Though you may lament your separation from her, forget not that the separation is only for a season. Let “the future brighten on your sight.” Fulfil her wishes, consecrate your powers to God, and ere long, in a better and happier scene, in your Heavenly Father's courts, you will be re-united to her, and to those who, like her, have been dear to you as your own soul; and not only will you bear a part in their adoring song of triumph over death, but you will be a sharer with them in their blessedness and in their immortal ministry of love.

It is not a vision of romance that I describe. Oh no! It is a doctrine clothed with divine authority : it is a truth written in the word of God, and in the principles, powers, and impulses of the heaven-born spirit within us.

That will indeed be “ a land of pure delight.” In the prospect of it many a Christian, under the

* 1 Kings ii. 19,

burden, and amidst the trembling infirmities, of earth, has been ready to exclaim,

“ Welcome sweet hour of full discharge,
That sets my longing soul at large;
Unbinds my chain, breaks up my cell,

And gives me with my God to dwell.”* Adieu! my dear friend. Present my best regards to Mrs. and believe me to be, ever yours,

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MY DEAR MRS.

August 24th, 1827. IF; F, in this sad and trying hour, I knew what words

would most faithfully convey to you the expression of the sincerest and tenderest sympathy, I would employ them.

Another light in which you were accustomed to rejoice, has been quenched at your side; you have lost another dutiful child; who, while her health was spared to her, diffused animation and cheerfulness over every circle in which she moved, and who, during her long decline, gave ample and affecting testimony that, with her, religion was not merely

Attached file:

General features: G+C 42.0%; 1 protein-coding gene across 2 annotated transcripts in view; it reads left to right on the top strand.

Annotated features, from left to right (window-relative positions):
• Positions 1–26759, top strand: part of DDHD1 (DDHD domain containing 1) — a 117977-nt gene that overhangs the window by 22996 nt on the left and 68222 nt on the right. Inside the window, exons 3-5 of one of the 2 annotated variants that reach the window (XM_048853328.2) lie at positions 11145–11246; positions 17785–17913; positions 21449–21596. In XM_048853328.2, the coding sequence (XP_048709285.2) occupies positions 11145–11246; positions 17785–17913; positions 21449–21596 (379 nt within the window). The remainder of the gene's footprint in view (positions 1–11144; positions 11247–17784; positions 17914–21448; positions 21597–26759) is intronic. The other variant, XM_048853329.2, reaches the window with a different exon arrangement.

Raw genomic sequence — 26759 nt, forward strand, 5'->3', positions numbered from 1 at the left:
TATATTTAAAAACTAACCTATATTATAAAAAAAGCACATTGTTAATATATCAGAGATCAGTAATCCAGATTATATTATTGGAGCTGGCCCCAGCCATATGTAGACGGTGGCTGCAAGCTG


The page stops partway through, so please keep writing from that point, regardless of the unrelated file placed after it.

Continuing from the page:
* Doddridge.

an assent of the understanding, but a deep and operative persuasion of the heart. She acquainted herself with her heavenly Father, and found that his promises which—to use the emphatical language of Scripture—“ are yea and amen,” had power to sustain, to soothe, to guide, and to satisfy the soul. He answered her dying prayer, and was nigh, the Great Shepherd, with his rod and his staff, to comfort her.

To those who admired and loved her, the change has been most appalling ; to her it has doubtless been pre-eminently happy. On her account, therefore, though the bonds of nature cannot be rent asunder without occasioning great distress, your sorrow may be turned into joy. Her angel spirit has fled to the bosom of her God, its congenial home. And, oh! what a blessing is it that you can muse on the train of beautiful reflections and on the treasure of glorious hopes which she has left you. I affectionately commend you and Mr.

and those around you, to the gracious care of that Being who never forsakes even the most desolate and afflicted. He chastens us because we are his children. May His mercy descend as the dew upon your drooping hearts, to refresh and strengthen them! Believe me to be, my dear Madam, yours, with unfeigned regard,